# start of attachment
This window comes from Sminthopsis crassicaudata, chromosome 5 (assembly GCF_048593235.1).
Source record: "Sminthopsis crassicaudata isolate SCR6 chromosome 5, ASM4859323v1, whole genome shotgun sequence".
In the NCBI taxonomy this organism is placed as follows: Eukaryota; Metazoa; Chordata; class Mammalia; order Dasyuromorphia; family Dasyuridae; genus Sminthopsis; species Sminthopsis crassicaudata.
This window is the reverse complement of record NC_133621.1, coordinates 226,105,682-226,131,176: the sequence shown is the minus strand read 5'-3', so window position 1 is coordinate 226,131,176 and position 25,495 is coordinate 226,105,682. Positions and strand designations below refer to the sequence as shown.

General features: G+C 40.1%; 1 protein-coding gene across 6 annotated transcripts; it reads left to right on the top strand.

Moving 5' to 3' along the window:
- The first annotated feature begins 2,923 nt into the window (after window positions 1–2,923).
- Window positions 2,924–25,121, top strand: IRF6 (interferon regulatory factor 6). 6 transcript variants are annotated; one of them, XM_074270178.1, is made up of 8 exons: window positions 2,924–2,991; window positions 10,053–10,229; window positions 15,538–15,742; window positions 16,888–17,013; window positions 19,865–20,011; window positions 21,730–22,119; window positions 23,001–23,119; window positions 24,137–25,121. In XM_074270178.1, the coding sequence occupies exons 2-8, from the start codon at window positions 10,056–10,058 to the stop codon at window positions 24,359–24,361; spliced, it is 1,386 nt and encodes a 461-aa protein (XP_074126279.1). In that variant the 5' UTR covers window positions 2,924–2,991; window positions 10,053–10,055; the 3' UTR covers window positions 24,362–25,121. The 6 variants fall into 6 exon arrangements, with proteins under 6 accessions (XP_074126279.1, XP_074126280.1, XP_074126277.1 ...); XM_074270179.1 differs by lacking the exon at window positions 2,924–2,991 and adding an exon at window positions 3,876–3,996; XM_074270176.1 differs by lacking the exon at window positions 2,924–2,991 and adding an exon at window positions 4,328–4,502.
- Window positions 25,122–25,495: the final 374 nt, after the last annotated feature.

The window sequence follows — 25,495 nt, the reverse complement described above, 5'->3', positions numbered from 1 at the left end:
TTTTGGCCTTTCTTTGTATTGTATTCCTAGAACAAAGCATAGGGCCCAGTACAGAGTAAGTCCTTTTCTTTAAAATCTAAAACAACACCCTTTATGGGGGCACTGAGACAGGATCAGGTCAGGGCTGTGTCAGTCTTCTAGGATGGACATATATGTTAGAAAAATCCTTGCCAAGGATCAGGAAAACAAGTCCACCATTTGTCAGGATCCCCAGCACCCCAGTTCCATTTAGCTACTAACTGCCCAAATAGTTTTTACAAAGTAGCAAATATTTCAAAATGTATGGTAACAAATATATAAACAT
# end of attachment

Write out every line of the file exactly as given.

This window comes from Sminthopsis crassicaudata, chromosome 5 (assembly GCF_048593235.1).
Source record: "Sminthopsis crassicaudata isolate SCR6 chromosome 5, ASM4859323v1, whole genome shotgun sequence".
In the NCBI taxonomy this organism is placed as follows: Eukaryota; Metazoa; Chordata; class Mammalia; order Dasyuromorphia; family Dasyuridae; genus Sminthopsis; species Sminthopsis crassicaudata.
This window is the reverse complement of record NC_133621.1, coordinates 226,105,682-226,131,176: the sequence shown is the minus strand read 5'-3', so window position 1 is coordinate 226,131,176 and position 25,495 is coordinate 226,105,682. Positions and strand designations below refer to the sequence as shown.

General features: G+C 40.1%; 1 protein-coding gene across 6 annotated transcripts; it reads left to right on the top strand.

Moving 5' to 3' along the window:
- The first annotated feature begins 2,923 nt into the window (after window positions 1–2,923).
- Window positions 2,924–25,121, top strand: IRF6 (interferon regulatory factor 6). 6 transcript variants are annotated; one of them, XM_074270178.1, is made up of 8 exons: window positions 2,924–2,991; window positions 10,053–10,229; window positions 15,538–15,742; window positions 16,888–17,013; window positions 19,865–20,011; window positions 21,730–22,119; window positions 23,001–23,119; window positions 24,137–25,121. In XM_074270178.1, the coding sequence occupies exons 2-8, from the start codon at window positions 10,056–10,058 to the stop codon at window positions 24,359–24,361; spliced, it is 1,386 nt and encodes a 461-aa protein (XP_074126279.1). In that variant the 5' UTR covers window positions 2,924–2,991; window positions 10,053–10,055; the 3' UTR covers window positions 24,362–25,121. The 6 variants fall into 6 exon arrangements, with proteins under 6 accessions (XP_074126279.1, XP_074126280.1, XP_074126277.1 ...); XM_074270179.1 differs by lacking the exon at window positions 2,924–2,991 and adding an exon at window positions 3,876–3,996; XM_074270176.1 differs by lacking the exon at window positions 2,924–2,991 and adding an exon at window positions 4,328–4,502.
- Window positions 25,122–25,495: the final 374 nt, after the last annotated feature.

The window sequence follows — 25,495 nt, the reverse complement described above, 5'->3', positions numbered from 1 at the left end:
TTTTGGCCTTTCTTTGTATTGTATTCCTAGAACAAAGCATAGGGCCCAGTACAGAGTAAGTCCTTTTCTTTAAAATCTAAAACAACACCCTTTATGGGGGCACTGAGACAGGATCAGGTCAGGGCTGTGTCAGTCTTCTAGGATGGACATATATGTTAGAAAAATCCTTGCCAAGGATCAGGAAAACAAGTCCACCATTTGTCAGGATCCCCAGCACCCCAGTTCCATTTAGCTACTAACTGCCCAAATAGTTTTTACAAAGTAGCAAATATTTCAAAATGTATGGTAACAAATATATAAACAT